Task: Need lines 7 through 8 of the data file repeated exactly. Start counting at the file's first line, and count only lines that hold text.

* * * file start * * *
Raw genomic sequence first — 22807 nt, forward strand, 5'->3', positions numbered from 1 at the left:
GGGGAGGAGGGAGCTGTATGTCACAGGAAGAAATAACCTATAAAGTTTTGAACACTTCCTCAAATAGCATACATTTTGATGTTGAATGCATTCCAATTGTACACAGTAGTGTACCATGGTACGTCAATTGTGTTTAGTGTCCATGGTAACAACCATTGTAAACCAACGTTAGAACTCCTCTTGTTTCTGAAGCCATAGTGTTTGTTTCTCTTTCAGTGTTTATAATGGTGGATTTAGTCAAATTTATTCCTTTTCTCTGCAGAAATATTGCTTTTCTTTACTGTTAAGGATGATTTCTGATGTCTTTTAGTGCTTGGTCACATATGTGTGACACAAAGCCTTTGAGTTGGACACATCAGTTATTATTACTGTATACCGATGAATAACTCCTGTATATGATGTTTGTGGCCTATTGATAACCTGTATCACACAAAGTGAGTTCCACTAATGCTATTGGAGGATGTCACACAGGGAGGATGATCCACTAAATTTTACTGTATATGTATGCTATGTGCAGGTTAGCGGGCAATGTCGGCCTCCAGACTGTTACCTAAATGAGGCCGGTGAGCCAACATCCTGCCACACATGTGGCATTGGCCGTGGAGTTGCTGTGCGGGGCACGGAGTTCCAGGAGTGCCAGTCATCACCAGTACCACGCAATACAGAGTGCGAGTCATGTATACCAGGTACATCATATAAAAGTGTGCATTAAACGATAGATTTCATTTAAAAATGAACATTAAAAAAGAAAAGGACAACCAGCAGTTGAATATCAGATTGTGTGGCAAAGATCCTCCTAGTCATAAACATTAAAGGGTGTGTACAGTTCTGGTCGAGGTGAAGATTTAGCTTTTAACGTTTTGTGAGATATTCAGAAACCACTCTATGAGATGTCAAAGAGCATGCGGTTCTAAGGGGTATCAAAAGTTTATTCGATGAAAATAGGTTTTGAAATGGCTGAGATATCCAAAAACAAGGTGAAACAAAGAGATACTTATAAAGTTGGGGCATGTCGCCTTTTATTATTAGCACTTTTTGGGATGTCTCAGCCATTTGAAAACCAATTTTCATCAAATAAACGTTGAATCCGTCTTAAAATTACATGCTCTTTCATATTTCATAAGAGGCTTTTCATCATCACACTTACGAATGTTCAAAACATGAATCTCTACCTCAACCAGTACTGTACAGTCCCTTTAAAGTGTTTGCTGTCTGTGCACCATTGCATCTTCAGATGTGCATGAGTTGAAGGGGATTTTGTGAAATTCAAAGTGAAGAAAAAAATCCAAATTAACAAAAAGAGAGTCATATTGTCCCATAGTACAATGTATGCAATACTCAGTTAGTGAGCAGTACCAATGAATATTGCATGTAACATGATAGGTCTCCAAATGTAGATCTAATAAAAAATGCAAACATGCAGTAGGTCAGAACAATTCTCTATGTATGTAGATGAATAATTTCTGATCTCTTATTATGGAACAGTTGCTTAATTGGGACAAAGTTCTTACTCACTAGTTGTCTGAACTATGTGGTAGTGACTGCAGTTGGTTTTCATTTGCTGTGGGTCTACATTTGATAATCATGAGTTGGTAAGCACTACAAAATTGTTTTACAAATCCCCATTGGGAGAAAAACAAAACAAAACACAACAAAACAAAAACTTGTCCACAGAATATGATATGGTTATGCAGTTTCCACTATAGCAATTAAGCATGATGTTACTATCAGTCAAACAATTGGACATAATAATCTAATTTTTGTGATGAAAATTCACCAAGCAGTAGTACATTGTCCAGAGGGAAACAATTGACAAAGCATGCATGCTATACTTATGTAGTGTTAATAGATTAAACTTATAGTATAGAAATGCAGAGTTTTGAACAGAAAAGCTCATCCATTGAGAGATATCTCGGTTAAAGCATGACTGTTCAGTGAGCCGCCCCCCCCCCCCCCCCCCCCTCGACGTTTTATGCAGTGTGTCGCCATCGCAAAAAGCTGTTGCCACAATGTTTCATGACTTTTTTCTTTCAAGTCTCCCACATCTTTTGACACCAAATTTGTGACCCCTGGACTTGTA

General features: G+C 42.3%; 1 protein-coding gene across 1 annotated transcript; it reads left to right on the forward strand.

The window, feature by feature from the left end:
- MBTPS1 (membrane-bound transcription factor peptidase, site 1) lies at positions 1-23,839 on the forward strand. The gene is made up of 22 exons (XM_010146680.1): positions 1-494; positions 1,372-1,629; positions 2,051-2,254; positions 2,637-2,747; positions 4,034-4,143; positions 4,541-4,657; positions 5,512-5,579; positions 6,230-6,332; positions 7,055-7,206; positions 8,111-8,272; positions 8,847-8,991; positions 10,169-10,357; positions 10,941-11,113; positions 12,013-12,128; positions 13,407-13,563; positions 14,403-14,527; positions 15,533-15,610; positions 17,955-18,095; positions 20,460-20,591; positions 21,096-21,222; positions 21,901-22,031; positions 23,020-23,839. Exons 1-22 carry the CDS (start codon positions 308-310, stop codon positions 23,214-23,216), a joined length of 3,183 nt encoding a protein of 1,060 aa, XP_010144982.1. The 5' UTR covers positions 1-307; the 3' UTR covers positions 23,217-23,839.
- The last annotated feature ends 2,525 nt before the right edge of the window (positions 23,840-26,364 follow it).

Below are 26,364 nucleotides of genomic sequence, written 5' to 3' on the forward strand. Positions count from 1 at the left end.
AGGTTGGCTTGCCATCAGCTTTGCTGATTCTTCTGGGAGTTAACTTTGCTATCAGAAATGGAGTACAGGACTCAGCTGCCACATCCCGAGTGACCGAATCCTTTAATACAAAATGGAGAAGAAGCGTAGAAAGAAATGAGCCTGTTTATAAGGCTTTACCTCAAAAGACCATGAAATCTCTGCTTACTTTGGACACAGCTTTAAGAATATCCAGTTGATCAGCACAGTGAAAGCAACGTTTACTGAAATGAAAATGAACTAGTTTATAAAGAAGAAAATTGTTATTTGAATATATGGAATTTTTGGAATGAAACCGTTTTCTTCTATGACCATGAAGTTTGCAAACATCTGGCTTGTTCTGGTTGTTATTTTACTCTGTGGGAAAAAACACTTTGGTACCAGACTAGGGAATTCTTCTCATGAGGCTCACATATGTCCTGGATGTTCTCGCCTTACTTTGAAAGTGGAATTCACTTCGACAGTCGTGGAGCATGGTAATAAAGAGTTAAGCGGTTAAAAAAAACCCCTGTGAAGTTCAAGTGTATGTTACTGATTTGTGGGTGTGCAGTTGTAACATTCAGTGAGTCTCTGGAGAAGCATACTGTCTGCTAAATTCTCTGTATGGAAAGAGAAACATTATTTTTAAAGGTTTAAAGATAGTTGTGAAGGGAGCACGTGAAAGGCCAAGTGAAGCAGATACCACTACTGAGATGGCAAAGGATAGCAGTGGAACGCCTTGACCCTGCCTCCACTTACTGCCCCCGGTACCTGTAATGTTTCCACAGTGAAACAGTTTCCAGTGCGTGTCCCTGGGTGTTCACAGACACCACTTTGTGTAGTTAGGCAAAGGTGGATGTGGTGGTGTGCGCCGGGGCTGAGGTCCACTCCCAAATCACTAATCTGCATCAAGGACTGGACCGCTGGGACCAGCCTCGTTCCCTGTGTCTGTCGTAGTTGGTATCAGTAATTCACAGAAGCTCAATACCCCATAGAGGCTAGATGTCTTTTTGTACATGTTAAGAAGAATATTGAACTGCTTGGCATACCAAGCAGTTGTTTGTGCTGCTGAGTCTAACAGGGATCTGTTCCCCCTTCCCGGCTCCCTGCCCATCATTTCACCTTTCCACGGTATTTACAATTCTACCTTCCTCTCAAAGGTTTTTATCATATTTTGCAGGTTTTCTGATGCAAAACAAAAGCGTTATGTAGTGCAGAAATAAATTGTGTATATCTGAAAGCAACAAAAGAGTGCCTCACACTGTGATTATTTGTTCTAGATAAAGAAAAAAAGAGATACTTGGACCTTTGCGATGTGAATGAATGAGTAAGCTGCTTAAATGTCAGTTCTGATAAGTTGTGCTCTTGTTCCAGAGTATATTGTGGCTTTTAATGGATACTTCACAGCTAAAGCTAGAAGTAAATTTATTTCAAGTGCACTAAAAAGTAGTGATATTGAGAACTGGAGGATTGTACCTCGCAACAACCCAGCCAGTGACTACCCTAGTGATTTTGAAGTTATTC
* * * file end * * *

Below are 26,364 nucleotides of genomic sequence, written 5' to 3' on the forward strand. Positions count from 1 at the left end.
AGGTTGGCTTGCCATCAGCTTTGCTGATTCTTCTGGGAGTTAACTTTGCTATCAGAAATGGAGTACAGGACTCAGCTGCCACATCCCGAGTGACCGAATCCTTTAATACAAAATGGAGAAGAAGCGTAGAAAGAAATGAGCCTGTTTATAAGGCTTTACCTCAAAAGACCATGAAATCTCTGCTTACTTTGGACACAGCTTTAAGAATATCCAGTTGATCAGCACAGTGAAAGCAACGTTTACTGAAATGAAAATGAACTAGTTTATAAAGAAGAAAATTGTTATTTGAATATATGGAATTTTTGGAATGAAACCGTTTTCTTCTATGACCATGAAGTTTGCAAACATCTGGCTTGTTCTGGTTGTTATTTTACTCTGTGGGAAAAAACACTTTGGTACCAGACTAGGGAATTCTTCTCATGAGGCTCACATATGTCCTGGATGTTCTCGCCTTACTTTGAAAGTGGAATTCACTTCGACAGTCGTGGAGCATGGTAATAAAGAGTTAAGCGGTTAAAAAAAACCCCTGTGAAGTTCAAGTGTATGTTACTGATTTGTGGGTGTGCAGTTGTAACATTCAGTGAGTCTCTGGAGAAGCATACTGTCTGCTAAATTCTCTGTATGGAAAGAGAAACATTATTTTTAAAGGTTTAAAGATAGTTGTGAAGGGAGCACGTGAAAGGCCAAGTGAAGCAGATACCACTACTGAGATGGCAAAGGATAGCAGTGGAACGCCTTGACCCTGCCTCCACTTACTGCCCCCGGTACCTGTAATGTTTCCACAGTGAAACAGTTTCCAGTGCGTGTCCCTGGGTGTTCACAGACACCACTTTGTGTAGTTAGGCAAAGGTGGATGTGGTGGTGTGCGCCGGGGCTGAGGTCCACTCCCAAATCACTAATCTGCATCAAGGACTGGACCGCTGGGACCAGCCTCGTTCCCTGTGTCTGTCGTAGTTGGTATCAGTAATTCACAGAAGCTCAATACCCCATAGAGGCTAGATGTCTTTTTGTACATGTTAAGAAGAATATTGAACTGCTTGGCATACCAAGCAGTTGTTTGTGCTGCTGAGTCTAACAGGGATCTGTTCCCCCTTCCCGGCTCCCTGCCCATCATTTCACCTTTCCACGGTATTTACAATTCTACCTTCCTCTCAAAGGTTTTTATCATATTTTGCAGGTTTTCTGATGCAAAACAAAAGCGTTATGTAGTGCAGAAATAAATTGTGTATATCTGAAAGCAACAAAAGAGTGCCTCACACTGTGATTATTTGTTCTAGATAAAGAAAAAAAGAGATACTTGGACCTTTGCGATGTGAATGAATGAGTAAGCTGCTTAAATGTCAGTTCTGATAAGTTGTGCTCTTGTTCCAGAGTATATTGTGGCTTTTAATGGATACTTCACAGCTAAAGCTAGAAGTAAATTTATTTCAAGTGCACTAAAAAGTAGTGATATTGAGAACTGGAGGATTGTACCTCGCAACAACCCAGCCAGTGACTACCCTAGTGATTTTGAAGTTATTC